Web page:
Three Things My BFF Taught Me About Being Happy

Tuesday was my best friend Alicia’s birthday. We’ve known each other for over half our lives, and a more thoughtful, helpful and loyal person I have yet to meet. As someone who has struggled with anxiety and depression all of her life, she is a vast resource about how to be pro-active for your mental well-being. She has overcome multiple obstacles to become the successful career woman living abroad that she is now. How does she do it? This is what I’ve observed her doing.
Alicia Shoes
A Little Ridiculousness Goes A Long Way

Alicia can be downright silly. She is often silly in public, usually when there is a recording device around. Even at her most stressed-out and anxious, she is often hamming it up and laughing at herself.

And why not? It’s actually been proven that laughter releases endorphins, the same feel-good chemicals that are released during sex and exercise; the same ones that have been shown to ease depression and anxiety symptoms. So by being silly, being able to laugh at herself and help others laugh with her, she’s literally helping to spread good mental health.

 

 

Actively Develop Your Personal Agency

Agency is defined as “the capacity, condition, or state of acting or of exerting power.” Simply put, you have agency when you have the ability to get shit done, and get it done the way you want it to be done. You own your choices, and acknowledge you are the ultimate power behind your choices.

It’s a lot harder than it sounds. Especially when your brain chemistry, social norms, and people we care about personally are all trying to influence our ability to exercise our own power. I’ve watched Alicia make baby steps towards having agency. I’ve watched Alicia actively set her own personal goals, define who has the ability to influence her choices and in what way, and take steps to define how she gets to her end goal.

I find that watching her develop her own sense of personal agency has allowed me to develop my own. It has not only given me some parameters for how I define what outside influences I let into my decision-making process, but how I approach getting goals in my career and for my personal life accomplished.

Pursue Your Dreams Ruthlessly

Okay, so agency has developed and you now have the power to get shit done. What are you going to do?

For the longest time, Alicia’s big dream was getting into politics and government work. She majored in political science, rocked it as a TA for her university while working on her Master’s, and graduated with honors. While at the same time, her beloved parter-in-crime Joe was working on his own college degree. After visiting Joe’s native New Zealand, they decided that there was more opportunity for them if they¬† moved there.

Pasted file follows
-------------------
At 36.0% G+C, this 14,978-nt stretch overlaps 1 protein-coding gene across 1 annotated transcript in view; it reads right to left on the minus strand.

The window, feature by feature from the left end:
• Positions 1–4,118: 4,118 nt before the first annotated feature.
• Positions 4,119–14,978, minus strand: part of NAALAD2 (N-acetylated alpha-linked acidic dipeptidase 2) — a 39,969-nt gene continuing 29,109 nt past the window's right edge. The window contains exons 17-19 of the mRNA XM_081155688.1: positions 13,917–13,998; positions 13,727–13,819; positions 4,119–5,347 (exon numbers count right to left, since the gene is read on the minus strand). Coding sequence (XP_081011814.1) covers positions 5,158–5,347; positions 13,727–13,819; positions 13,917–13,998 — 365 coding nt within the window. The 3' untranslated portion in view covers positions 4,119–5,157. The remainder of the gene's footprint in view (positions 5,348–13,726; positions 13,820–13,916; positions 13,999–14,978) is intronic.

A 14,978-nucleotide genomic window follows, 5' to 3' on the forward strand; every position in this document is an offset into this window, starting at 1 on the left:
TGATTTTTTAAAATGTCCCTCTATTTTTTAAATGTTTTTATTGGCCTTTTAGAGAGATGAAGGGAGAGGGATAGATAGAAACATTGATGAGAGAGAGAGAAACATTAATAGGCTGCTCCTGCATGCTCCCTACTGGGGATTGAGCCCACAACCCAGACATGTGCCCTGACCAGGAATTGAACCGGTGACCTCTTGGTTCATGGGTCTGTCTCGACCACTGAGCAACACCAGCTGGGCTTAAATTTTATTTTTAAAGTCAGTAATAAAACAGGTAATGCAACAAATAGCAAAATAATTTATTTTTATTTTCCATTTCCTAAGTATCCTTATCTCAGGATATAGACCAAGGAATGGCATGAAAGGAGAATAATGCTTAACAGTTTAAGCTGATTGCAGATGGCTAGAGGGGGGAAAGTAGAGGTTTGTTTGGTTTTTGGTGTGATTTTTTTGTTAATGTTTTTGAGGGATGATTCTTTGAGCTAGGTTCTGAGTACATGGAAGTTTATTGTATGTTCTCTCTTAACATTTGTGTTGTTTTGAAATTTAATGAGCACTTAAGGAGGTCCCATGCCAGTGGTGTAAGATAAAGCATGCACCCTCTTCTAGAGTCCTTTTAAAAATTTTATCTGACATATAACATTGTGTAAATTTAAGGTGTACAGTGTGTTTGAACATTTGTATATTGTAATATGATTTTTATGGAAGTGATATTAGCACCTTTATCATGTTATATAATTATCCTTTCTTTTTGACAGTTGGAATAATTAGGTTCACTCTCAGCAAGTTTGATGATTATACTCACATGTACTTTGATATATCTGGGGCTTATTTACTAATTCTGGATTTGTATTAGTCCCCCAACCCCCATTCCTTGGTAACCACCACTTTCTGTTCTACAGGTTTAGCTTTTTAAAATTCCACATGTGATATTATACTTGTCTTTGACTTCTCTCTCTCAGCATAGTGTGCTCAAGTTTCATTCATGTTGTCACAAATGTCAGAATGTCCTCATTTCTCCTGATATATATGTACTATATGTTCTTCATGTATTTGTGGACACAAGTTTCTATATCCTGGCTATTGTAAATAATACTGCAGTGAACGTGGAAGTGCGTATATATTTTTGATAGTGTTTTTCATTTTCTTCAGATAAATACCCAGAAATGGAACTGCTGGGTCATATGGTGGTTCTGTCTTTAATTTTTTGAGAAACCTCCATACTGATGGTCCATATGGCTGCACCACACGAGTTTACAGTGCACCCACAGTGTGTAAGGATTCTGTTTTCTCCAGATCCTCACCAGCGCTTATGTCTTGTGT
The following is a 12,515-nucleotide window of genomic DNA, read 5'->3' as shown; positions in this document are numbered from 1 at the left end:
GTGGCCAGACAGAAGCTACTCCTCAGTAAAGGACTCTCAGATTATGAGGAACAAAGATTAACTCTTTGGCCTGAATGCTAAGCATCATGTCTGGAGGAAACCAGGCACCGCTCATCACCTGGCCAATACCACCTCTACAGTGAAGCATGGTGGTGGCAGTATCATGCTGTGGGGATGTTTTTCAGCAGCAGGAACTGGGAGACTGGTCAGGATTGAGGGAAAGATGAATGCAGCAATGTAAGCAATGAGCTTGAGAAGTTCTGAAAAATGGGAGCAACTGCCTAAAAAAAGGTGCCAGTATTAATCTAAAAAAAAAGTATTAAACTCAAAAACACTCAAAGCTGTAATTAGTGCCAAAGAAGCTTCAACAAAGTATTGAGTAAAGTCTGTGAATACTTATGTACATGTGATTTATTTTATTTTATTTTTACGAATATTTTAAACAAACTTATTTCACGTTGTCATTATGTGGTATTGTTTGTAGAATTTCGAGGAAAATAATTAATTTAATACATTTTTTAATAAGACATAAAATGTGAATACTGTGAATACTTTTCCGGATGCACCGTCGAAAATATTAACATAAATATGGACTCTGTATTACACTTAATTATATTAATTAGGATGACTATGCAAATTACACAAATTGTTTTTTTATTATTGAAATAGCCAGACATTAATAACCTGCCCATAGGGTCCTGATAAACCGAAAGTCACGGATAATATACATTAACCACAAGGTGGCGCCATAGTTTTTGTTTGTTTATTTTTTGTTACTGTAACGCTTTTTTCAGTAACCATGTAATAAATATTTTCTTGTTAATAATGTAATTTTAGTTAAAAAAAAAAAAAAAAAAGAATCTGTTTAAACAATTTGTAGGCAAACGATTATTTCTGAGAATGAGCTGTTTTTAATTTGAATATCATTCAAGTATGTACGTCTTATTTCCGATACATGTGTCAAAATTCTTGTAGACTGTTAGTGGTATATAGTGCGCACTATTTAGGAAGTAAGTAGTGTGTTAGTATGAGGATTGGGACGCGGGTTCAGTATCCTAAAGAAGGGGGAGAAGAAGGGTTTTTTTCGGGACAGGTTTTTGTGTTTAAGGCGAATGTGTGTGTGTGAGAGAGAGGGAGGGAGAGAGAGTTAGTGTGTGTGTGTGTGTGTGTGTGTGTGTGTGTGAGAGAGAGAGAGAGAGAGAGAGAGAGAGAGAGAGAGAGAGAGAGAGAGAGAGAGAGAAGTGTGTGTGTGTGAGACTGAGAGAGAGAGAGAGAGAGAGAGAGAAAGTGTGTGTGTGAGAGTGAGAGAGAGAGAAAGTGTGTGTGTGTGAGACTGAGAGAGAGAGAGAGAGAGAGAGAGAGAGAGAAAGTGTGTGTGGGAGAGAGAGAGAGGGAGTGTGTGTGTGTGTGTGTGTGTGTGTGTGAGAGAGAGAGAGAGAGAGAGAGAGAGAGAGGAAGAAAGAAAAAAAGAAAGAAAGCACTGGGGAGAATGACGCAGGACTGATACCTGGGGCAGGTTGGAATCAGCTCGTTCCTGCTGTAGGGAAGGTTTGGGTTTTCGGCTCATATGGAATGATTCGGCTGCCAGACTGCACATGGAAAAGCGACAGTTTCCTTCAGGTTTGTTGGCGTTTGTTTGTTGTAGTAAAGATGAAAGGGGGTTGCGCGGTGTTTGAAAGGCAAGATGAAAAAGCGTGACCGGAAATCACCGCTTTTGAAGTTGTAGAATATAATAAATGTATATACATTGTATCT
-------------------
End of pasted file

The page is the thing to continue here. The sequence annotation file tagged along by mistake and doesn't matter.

Alicia StiltwalkingThey were broke college students living in Colorado at the time. It was a big dream.

And they ruthlessly pursued that dream for years — finishing school, acquiring the funding for such a venture, researching jobs for Alicia and Uni programs for Joe, and getting the actual trans-global move underway. It took years of planning, multiple bouts of depression and anxiety for both parties, and once they were there it took another six months to get truly settled. Joe hadn’t lived in the Land of Kiwis since he was a kid and Alicia had never lived outside of the United States. There was significant culture shock. It’s been four years and they are now happily ensconced in Wellington, where they do a lot of really cool activities like stilt walking and akido.

It was glorious to witness and taught me a lot about how much you can accomplish if you really want something. It also taught me that being ruthless doesn’t mean blindly following your dream. You also have to have enough detachment to methodically identify potential obstacles or opportunities, and figure out how best to deal with them. She worked two jobs to save money, he took community college courses and double-checked that they’d transfer into general education credits within the New Zealand system, and asked for whatever help they could get. You do not give up when things get hard, you just find ways to work around it. And sometimes you have to sacrifice short-term contentment to achieve long-term bliss.

Alicia’s taught me a lot of what I know on how to be happy. She’s taught me to be silly, even when I feel Blah, because it’ll make me feel better. She taught me to have agency, and how to actively develop it. She taught me how to be ruthless when pursuing big dreams. I continue to learn from her every day, even thought half a world separates us and the e-mails and Skype sessions are fewer than we’d prefer them. She’s an amazing person, and I’m richer for knowing her.

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